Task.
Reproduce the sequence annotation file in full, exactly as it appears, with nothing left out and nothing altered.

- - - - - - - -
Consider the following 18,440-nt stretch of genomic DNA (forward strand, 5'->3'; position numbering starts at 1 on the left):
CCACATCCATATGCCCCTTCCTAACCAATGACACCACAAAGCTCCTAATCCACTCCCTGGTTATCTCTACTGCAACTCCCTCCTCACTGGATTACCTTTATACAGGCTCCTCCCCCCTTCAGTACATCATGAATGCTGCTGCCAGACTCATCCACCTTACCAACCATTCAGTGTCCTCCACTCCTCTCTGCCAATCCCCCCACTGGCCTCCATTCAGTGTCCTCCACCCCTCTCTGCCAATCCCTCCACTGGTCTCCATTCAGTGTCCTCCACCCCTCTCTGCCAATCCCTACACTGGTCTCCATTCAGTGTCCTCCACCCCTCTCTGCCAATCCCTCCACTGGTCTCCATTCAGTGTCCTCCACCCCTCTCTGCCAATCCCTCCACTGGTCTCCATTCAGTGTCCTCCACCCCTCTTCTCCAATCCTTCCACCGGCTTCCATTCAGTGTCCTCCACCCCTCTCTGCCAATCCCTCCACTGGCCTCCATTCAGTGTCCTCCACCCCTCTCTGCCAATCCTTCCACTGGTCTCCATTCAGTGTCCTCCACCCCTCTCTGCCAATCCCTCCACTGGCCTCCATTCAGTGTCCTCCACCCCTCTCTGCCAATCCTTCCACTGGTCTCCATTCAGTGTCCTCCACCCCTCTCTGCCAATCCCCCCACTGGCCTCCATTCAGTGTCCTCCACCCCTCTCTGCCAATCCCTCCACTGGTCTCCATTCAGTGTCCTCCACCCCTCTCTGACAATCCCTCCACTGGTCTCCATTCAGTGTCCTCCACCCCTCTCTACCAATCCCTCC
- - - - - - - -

Consider the following 18,440-nt stretch of genomic DNA (forward strand, 5'->3'; position numbering starts at 1 on the left):
CCACATCCATATGCCCCTTCCTAACCAATGACACCACAAAGCTCCTAATCCACTCCCTGGTTATCTCTACTGCAACTCCCTCCTCACTGGATTACCTTTATACAGGCTCCTCCCCCCTTCAGTACATCATGAATGCTGCTGCCAGACTCATCCACCTTACCAACCATTCAGTGTCCTCCACTCCTCTCTGCCAATCCCCCCACTGGCCTCCATTCAGTGTCCTCCACCCCTCTCTGCCAATCCCTCCACTGGTCTCCATTCAGTGTCCTCCACCCCTCTCTGCCAATCCCTACACTGGTCTCCATTCAGTGTCCTCCACCCCTCTCTGCCAATCCCTCCACTGGTCTCCATTCAGTGTCCTCCACCCCTCTCTGCCAATCCCTCCACTGGTCTCCATTCAGTGTCCTCCACCCCTCTTCTCCAATCCTTCCACCGGCTTCCATTCAGTGTCCTCCACCCCTCTCTGCCAATCCCTCCACTGGCCTCCATTCAGTGTCCTCCACCCCTCTCTGCCAATCCTTCCACTGGTCTCCATTCAGTGTCCTCCACCCCTCTCTGCCAATCCCTCCACTGGCCTCCATTCAGTGTCCTCCACCCCTCTCTGCCAATCCTTCCACTGGTCTCCATTCAGTGTCCTCCACCCCTCTCTGCCAATCCCCCCACTGGCCTCCATTCAGTGTCCTCCACCCCTCTCTGCCAATCCCTCCACTGGTCTCCATTCAGTGTCCTCCACCCCTCTCTGACAATCCCTCCACTGGTCTCCATTCAGTGTCCTCCACCCCTCTCTACCAATCCCTCC